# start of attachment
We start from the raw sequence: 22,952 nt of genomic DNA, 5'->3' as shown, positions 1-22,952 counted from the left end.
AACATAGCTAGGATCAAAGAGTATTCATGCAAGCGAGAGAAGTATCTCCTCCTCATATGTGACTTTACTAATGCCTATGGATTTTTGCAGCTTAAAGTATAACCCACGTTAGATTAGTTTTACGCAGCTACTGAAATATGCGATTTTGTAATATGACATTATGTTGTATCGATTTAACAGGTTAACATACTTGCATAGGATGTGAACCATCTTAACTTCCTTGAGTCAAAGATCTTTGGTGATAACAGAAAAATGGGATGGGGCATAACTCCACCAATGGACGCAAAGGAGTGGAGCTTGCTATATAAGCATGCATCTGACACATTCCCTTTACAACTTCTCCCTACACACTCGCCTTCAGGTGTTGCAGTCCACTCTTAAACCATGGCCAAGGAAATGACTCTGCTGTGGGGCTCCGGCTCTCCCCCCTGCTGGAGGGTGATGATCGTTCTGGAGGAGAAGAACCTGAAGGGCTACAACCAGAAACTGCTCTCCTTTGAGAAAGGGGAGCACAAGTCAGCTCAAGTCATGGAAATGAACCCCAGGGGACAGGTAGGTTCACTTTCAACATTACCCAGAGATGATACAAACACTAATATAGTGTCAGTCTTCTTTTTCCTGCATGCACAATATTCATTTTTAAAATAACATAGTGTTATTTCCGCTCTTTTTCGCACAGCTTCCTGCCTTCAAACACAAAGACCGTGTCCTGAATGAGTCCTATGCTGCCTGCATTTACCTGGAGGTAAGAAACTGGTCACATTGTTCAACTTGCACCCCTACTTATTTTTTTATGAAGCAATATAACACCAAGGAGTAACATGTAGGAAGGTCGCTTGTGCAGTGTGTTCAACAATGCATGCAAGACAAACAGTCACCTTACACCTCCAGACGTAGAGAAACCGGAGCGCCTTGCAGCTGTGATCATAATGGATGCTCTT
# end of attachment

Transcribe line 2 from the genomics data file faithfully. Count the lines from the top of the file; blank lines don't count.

AACATAGCTAGGATCAAAGAGTATTCATGCAAGCGAGAGAAGTATCTCCTCCTCATATGTGACTTTACTAATGCCTATGGATTTTTGCAGCTTAAAGTATAACCCACGTTAGATTAGTTTTACGCAGCTACTGAAATATGCGATTTTGTAATATGACATTATGTTGTATCGATTTAACAGGTTAACATACTTGCATAGGATGTGAACCATCTTAACTTCCTTGAGTCAAAGATCTTTGGTGATAACAGAAAAATGGGATGGGGCATAACTCCACCAATGGACGCAAAGGAGTGGAGCTTGCTATATAAGCATGCATCTGACACATTCCCTTTACAACTTCTCCCTACACACTCGCCTTCAGGTGTTGCAGTCCACTCTTAAACCATGGCCAAGGAAATGACTCTGCTGTGGGGCTCCGGCTCTCCCCCCTGCTGGAGGGTGATGATCGTTCTGGAGGAGAAGAACCTGAAGGGCTACAACCAGAAACTGCTCTCCTTTGAGAAAGGGGAGCACAAGTCAGCTCAAGTCATGGAAATGAACCCCAGGGGACAGGTAGGTTCACTTTCAACATTACCCAGAGATGATACAAACACTAATATAGTGTCAGTCTTCTTTTTCCTGCATGCACAATATTCATTTTTAAAATAACATAGTGTTATTTCCGCTCTTTTTCGCACAGCTTCCTGCCTTCAAACACAAAGACCGTGTCCTGAATGAGTCCTATGCTGCCTGCATTTACCTGGAGGTAAGAAACTGGTCACATTGTTCAACTTGCACCCCTACTTATTTTTTTATGAAGCAATATAACACCAAGGAGTAACATGTAGGAAGGTCGCTTGTGCAGTGTGTTCAACAATGCATGCAAGACAAACAGTCACCTTACACCTCCAGACGTAGAGAAACCGGAGCGCCTTGCAGCTGTGATCATAATGGATGCTCTT